Monday, 17 December 2012

Morgan Freeman

Monday, 23 July 2012

Why I Gave Up Stand Up Comedy - And Why I Miss It: A Lament, Part 1.

So I had a bit of a falling out with my agent a few months ago, and it seemed as good a moment as any to draw the line under my reasonably-successful-but-never-quite-took-off stand up career. With a little bit of distance from that decision, I thought I'd write some blogs about how and why I got into stand up, the peaks and troughs, the triumphs and disasters.

Here's how I started. I was a businessman and former lawyer who was looking for new experiences to spice things up. This was pre-children when I didn't know any better. So, thinking I was every bit as funny as the comedians I trudged up to watch every year at the Edinburgh Festival, I decided to give it a shot. There was no career plan, no intention of pursuing it; it was just something to tell the grandchildren. 'Yeah, granddad did stand up once. Impressed? Kids? I say, granddad, Come on, turn that off...' So I put together 15 minutes of cripplingly unfunny material, turned up at the King's Head in Crouch End in December 1992 and was told to do 5 minutes (along with the other 21 open mic hopefuls). Imagine. A bloke with only one barmitzvah and one wedding speech under his belt suddenly having to edit on the fly. Fuck.

Naturally, I did my best joke first: 'As this is my first ever stand up performance, I thought I'd tell you something about myself. I started life (comic pause) as a sperm...' Tumbleweed. And on I ploughed, hoping a hole would open up and suck me all the way to Hades. In desperation and with no dignity left to lose, I threw a couple of impressions in (the only two I could do) - Sean Connery and Frank Bruno - and got a titter. An impressionist! Ah, that's what I am. Who knew? Well actually I was mimic, the kid who did the teachers at school, a bloke who could do a voice or two, some accents, that sort of thing.

I couldn't let it end on such a sour note, and if I could do two, surely I could do ten. So off I went to learn some more voices. Three months later, Comedy Cafe Open Mic night - only won, didn't I? Beat some bloke called Tim Vine into second place. The prize? A paid gig the following night. I had no material, but I could do Chris Eubank. I got some laughs. Suddenly, I was inspired. My sixth gig was the heat for the Hackney Empire New Act of the Year competition, my ninth, the final alongside Ronni Ancona (who won), Ben Miller and Tim Vine (him again). It was the key to the door, long before I was ready to go through it. Bookers booked me, Jongleurs fast-tracked me, national radio slots followed, I was on TV by August 1993; and I started making inroads into commercial and documentary voiceovers, cartoons, video games.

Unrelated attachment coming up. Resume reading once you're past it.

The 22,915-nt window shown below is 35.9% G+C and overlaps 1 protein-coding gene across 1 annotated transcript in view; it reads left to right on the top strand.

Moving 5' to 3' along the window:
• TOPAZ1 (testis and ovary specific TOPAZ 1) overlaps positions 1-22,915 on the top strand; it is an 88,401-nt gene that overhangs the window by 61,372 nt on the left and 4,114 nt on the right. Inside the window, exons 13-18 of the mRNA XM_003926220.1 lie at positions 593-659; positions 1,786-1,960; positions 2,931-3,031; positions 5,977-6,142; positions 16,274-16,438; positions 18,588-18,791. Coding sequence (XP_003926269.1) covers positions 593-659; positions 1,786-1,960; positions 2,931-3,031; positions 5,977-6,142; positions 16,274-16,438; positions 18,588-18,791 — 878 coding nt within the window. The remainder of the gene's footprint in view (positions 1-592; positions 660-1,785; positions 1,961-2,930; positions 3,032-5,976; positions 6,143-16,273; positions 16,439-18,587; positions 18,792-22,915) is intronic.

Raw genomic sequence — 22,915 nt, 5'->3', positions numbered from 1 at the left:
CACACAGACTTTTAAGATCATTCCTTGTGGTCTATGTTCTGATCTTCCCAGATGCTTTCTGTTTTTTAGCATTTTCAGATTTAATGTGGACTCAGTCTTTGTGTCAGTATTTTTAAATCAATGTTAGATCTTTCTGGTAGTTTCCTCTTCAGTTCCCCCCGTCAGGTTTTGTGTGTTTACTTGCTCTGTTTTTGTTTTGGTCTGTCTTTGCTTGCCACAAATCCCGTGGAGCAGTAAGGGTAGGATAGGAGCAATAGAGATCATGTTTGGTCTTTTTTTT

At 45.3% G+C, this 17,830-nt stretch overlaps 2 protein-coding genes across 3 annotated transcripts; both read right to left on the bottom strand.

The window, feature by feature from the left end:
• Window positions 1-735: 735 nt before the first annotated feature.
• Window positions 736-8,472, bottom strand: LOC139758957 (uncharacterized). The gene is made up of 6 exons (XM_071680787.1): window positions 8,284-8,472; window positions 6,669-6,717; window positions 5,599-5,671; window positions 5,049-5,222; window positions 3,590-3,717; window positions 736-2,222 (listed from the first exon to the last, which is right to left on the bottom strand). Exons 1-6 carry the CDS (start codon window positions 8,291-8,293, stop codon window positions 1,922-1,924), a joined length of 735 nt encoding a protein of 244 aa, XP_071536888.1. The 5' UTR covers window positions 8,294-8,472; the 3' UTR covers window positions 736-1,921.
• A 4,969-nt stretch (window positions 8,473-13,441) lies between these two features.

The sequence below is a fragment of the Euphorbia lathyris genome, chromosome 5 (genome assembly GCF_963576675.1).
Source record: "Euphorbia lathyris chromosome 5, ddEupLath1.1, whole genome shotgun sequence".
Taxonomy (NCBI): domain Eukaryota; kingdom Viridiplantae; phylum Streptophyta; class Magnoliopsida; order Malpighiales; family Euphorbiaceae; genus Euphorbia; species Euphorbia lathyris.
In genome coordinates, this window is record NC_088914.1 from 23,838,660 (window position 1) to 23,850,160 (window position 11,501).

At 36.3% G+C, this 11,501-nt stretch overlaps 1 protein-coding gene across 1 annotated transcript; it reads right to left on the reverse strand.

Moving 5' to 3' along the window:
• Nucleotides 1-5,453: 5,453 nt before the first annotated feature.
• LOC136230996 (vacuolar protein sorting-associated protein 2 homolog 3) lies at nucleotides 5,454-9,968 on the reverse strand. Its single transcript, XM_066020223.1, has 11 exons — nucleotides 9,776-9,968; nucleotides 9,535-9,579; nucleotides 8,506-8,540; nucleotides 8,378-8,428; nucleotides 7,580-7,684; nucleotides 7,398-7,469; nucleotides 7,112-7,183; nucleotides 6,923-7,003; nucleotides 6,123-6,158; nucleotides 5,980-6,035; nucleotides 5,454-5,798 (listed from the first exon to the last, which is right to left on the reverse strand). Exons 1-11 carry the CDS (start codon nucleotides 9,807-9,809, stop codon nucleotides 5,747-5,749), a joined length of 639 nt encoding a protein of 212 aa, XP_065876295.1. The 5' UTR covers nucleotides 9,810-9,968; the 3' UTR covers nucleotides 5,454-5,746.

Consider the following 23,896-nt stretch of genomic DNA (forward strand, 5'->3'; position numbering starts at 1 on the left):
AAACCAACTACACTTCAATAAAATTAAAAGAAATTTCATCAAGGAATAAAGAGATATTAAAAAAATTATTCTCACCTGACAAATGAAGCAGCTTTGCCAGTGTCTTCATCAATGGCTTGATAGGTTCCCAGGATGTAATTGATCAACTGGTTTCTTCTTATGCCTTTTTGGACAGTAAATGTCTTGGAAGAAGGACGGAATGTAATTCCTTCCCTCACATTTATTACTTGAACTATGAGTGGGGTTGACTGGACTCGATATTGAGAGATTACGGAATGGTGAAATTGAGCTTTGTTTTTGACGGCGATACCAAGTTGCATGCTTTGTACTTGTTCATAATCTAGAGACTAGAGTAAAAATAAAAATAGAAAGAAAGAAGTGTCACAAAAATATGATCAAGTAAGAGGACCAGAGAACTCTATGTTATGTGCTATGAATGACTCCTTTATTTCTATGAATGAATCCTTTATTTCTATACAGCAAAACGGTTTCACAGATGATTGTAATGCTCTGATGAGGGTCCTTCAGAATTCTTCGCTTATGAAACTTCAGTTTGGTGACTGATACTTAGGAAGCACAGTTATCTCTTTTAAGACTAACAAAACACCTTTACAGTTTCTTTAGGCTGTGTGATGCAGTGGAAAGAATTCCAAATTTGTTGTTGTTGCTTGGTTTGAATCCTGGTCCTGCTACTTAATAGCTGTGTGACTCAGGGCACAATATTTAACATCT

Bonkers. All because I could sound a bit like other people. I had no jokes to speak of, but people loved the voices and eventually my script caught up. I was soon playing at great venues and shitholes alike. One weekend The Comedy Store, the next, the Flatulent Pig in Stow-on-the-Wold. Corporate gigs followed, as did presenting gigs, bits of TV, voiceovers. It was all fun then. I didn't do it for the money, mainly because - corporates and voiceovers aside - there wasn't much to speak of; it was for the joy of doing it, making people laugh, the power...ahahahahahaha! Meanwhile I was still running my business, having kids, paying my mortgage, the whole schmeer, so I could only gig at weekends and I turned down God knows how many opportunities because of work commitments, including a TV series that helped make someone else famous. Drove my agent mad. Even so, I somehow managed to squeeze in a few solo shows at Edinburgh, plus a sketch show which became a Radio 4 series; I was a Radio 5 Live regular, with my own Christmas show and a gig as lead impressionist on another; I gigged alongside many of today's household names; I did bits of TV (100 Greatest All-Sorts-Of-Shit, The Stand Up Show, Celebri...cough, ahem, sorry...Celebrity Squares...there, now you know). I wrote all sorts of stuff for radio, had various sitcom scripts and pitches seriously considered by the BBC, got invited to a BBC residential scriptwriters' week, the works. I was nearly - nearly - in.

But I never quite committed. It was never my career. I didn't need to be on stage. It wasn't my drug. I had other things to think about - my business interests in recruitment and property, my family, my desire to write books (a whole other story). I retired from stand up a few times, went through various agents (nearly all shit), made comebacks...the truth was, though, that I didn't need it badly enough; I'd already built a life and a steady income before I started in showbiz and without the burning passion, the hunger or, indeed, the time, I was never going to crack it, never gain the necessary momentum.